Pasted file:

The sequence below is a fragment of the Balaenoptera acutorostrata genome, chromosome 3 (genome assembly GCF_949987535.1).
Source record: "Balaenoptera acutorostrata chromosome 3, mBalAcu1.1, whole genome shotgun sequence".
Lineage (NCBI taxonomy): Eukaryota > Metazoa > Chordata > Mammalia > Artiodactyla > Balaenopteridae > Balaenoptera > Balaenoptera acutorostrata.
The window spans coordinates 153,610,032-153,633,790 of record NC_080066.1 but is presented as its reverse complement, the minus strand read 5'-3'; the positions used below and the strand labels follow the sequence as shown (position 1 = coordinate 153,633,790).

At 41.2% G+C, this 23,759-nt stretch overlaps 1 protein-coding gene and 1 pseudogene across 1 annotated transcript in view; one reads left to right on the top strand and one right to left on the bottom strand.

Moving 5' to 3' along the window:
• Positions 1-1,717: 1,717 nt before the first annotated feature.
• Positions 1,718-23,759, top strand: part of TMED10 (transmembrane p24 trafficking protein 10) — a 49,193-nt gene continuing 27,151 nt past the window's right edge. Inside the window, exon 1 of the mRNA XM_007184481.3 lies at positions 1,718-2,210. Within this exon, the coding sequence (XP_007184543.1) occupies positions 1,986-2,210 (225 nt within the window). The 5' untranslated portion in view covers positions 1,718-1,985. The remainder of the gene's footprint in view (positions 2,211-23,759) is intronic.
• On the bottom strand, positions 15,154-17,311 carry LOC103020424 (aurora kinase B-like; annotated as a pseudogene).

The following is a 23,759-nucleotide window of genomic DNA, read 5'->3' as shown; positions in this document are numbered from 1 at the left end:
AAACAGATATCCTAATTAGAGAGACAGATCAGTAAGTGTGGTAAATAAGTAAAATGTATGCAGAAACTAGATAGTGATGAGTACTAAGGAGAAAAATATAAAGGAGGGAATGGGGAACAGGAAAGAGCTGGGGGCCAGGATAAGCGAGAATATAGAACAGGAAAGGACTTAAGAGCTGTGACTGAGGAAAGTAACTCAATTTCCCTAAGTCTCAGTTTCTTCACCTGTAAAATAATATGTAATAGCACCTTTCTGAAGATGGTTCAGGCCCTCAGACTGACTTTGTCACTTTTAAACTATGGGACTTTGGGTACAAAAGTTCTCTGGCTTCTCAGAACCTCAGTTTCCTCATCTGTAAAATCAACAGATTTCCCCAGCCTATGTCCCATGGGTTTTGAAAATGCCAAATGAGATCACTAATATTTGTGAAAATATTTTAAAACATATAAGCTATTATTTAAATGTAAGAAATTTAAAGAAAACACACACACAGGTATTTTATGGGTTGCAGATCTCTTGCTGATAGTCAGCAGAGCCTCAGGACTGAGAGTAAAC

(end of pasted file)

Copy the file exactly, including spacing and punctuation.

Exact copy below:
The sequence below is a fragment of the Balaenoptera acutorostrata genome, chromosome 3 (genome assembly GCF_949987535.1).
Source record: "Balaenoptera acutorostrata chromosome 3, mBalAcu1.1, whole genome shotgun sequence".
Lineage (NCBI taxonomy): Eukaryota > Metazoa > Chordata > Mammalia > Artiodactyla > Balaenopteridae > Balaenoptera > Balaenoptera acutorostrata.
The window spans coordinates 153,610,032-153,633,790 of record NC_080066.1 but is presented as its reverse complement, the minus strand read 5'-3'; the positions used below and the strand labels follow the sequence as shown (position 1 = coordinate 153,633,790).

At 41.2% G+C, this 23,759-nt stretch overlaps 1 protein-coding gene and 1 pseudogene across 1 annotated transcript in view; one reads left to right on the top strand and one right to left on the bottom strand.

Moving 5' to 3' along the window:
• Positions 1-1,717: 1,717 nt before the first annotated feature.
• Positions 1,718-23,759, top strand: part of TMED10 (transmembrane p24 trafficking protein 10) — a 49,193-nt gene continuing 27,151 nt past the window's right edge. Inside the window, exon 1 of the mRNA XM_007184481.3 lies at positions 1,718-2,210. Within this exon, the coding sequence (XP_007184543.1) occupies positions 1,986-2,210 (225 nt within the window). The 5' untranslated portion in view covers positions 1,718-1,985. The remainder of the gene's footprint in view (positions 2,211-23,759) is intronic.
• On the bottom strand, positions 15,154-17,311 carry LOC103020424 (aurora kinase B-like; annotated as a pseudogene).

The following is a 23,759-nucleotide window of genomic DNA, read 5'->3' as shown; positions in this document are numbered from 1 at the left end:
AAACAGATATCCTAATTAGAGAGACAGATCAGTAAGTGTGGTAAATAAGTAAAATGTATGCAGAAACTAGATAGTGATGAGTACTAAGGAGAAAAATATAAAGGAGGGAATGGGGAACAGGAAAGAGCTGGGGGCCAGGATAAGCGAGAATATAGAACAGGAAAGGACTTAAGAGCTGTGACTGAGGAAAGTAACTCAATTTCCCTAAGTCTCAGTTTCTTCACCTGTAAAATAATATGTAATAGCACCTTTCTGAAGATGGTTCAGGCCCTCAGACTGACTTTGTCACTTTTAAACTATGGGACTTTGGGTACAAAAGTTCTCTGGCTTCTCAGAACCTCAGTTTCCTCATCTGTAAAATCAACAGATTTCCCCAGCCTATGTCCCATGGGTTTTGAAAATGCCAAATGAGATCACTAATATTTGTGAAAATATTTTAAAACATATAAGCTATTATTTAAATGTAAGAAATTTAAAGAAAACACACACACAGGTATTTTATGGGTTGCAGATCTCTTGCTGATAGTCAGCAGAGCCTCAGGACTGAGAGTAAAC